Magazine Review: Galaxy Science Fiction July 1951

Magazine Review: Galaxy Science Fiction July 1951 edited by H.L. Gold

Galaxy lasted from 1950 to 1980 as a digest-sized science fiction magazine.  Originally published by an Italian firm trying to break into the American market, the magazine was noted for its emphasis on stories about social issues and its comparatively sedate covers.  (“Fourth of July on Titan” is by Willer.)  Editor H.L. Gold offered up to three times the usual pay per word, allowing him to get first crack at superior work by noted authors.

Galaxy Science Fiction July 1951

“Getting Personal” is the opening editorial by H.L. Gold himself; it proposes a uniform for writers so they can be easily spotted and honored/shunned.  This is in contrast to the potted bios of the authors appearing in the issue, which are widely varied.  Mildly amusing.

“Venus is a Man’s World” by William Tenn takes place after the mass die-off of male humans in the Third Atomic War convinced  women enough was enough already, and they voted themselves in charge.  The lack of a Fourth Atomic War seems to have shown the wisdom of this approach.

However, women on Earth still vastly outnumber men, and the remaining terrestrial males aren’t much to write home about.  Thus it is that young Ferdinand Sparling is hauled along with his adult sister Evelyn on a ship to Venus.  That frontier world is heavily tilted in the opposite direction, with lots of virile, untamed men and few women.  A great place to find a husband, right?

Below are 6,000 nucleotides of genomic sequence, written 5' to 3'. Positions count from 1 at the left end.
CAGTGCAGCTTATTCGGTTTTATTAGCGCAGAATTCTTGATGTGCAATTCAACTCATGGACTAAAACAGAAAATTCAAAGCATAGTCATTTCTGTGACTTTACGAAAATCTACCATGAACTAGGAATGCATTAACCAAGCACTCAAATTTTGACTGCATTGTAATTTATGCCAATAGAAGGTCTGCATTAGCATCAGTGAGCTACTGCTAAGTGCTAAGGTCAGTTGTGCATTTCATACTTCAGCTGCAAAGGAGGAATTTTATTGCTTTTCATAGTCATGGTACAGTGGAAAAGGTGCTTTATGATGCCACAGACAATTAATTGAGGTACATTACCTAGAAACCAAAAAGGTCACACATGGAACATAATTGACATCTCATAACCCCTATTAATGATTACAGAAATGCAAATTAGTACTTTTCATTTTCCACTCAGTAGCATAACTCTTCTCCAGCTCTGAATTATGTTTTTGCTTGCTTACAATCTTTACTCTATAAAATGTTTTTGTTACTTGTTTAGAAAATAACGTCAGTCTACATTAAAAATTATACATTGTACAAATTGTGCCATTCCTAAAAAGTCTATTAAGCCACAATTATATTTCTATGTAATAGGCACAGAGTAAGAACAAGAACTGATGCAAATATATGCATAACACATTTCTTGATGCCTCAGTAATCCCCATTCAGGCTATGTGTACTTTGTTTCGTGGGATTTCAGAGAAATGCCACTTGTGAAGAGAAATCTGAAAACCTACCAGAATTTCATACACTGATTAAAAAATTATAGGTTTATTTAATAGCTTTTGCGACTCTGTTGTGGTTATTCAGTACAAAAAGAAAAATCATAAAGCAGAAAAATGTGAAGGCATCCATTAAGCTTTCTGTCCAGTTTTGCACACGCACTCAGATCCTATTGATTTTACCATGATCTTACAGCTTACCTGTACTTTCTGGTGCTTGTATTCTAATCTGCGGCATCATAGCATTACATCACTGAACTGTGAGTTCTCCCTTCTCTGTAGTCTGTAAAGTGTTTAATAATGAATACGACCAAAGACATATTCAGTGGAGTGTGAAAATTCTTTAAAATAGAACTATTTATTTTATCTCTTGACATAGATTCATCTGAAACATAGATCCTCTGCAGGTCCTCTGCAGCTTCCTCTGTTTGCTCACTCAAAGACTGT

Ferdinand (who swiftly adopts the nickname “Ford”) is exploring the ship when he discovers a stowaway, Venusian rouster Alberta “Butt” Lee  Brown.  Butt had come to Earth to look for a wife, but fell foul of the law and had to escape.

The story ends about as you’d expect it to in the 1950s, with the wily men outfoxing the officious women.  The stereotypes are so thick that it may circle around to be funny again for some readers.

“Common Denominator” by John D. Macdonald (perhaps best known for his Travis McGee crime novels) is a chiller involving first contact with an alien species.  The Argonauts seem friendly and peaceful, and in a major twist, they actually are.  They’ve licked the problems of violent crime and war and have eight thousand years of peace and quiet to show for it.  One Earthman, chief of the Bureau of Racial Maturity (“wait, we have one of those?”), decides he should find out how they did that.  He does.  Warning for suicide.  My pick for the best story in the issue.

“Syndrome Johnny” by Charles Dye takes place after two successive epidemics of previously unknown diseases have ravaged humanity.  The good news is that the much reduced population has world peace.  The bad news is that the survivors have been genetically modified by the diseases.  Or is that bad news?  One government agent figures out that the mythical Syndrome Johnny (we’d say “Patient Zero”) is a real person, and conditions are right for a third epidemic that will wipe out human beings as we know them.  The fate of humanity is left up to one scientist who is also a father.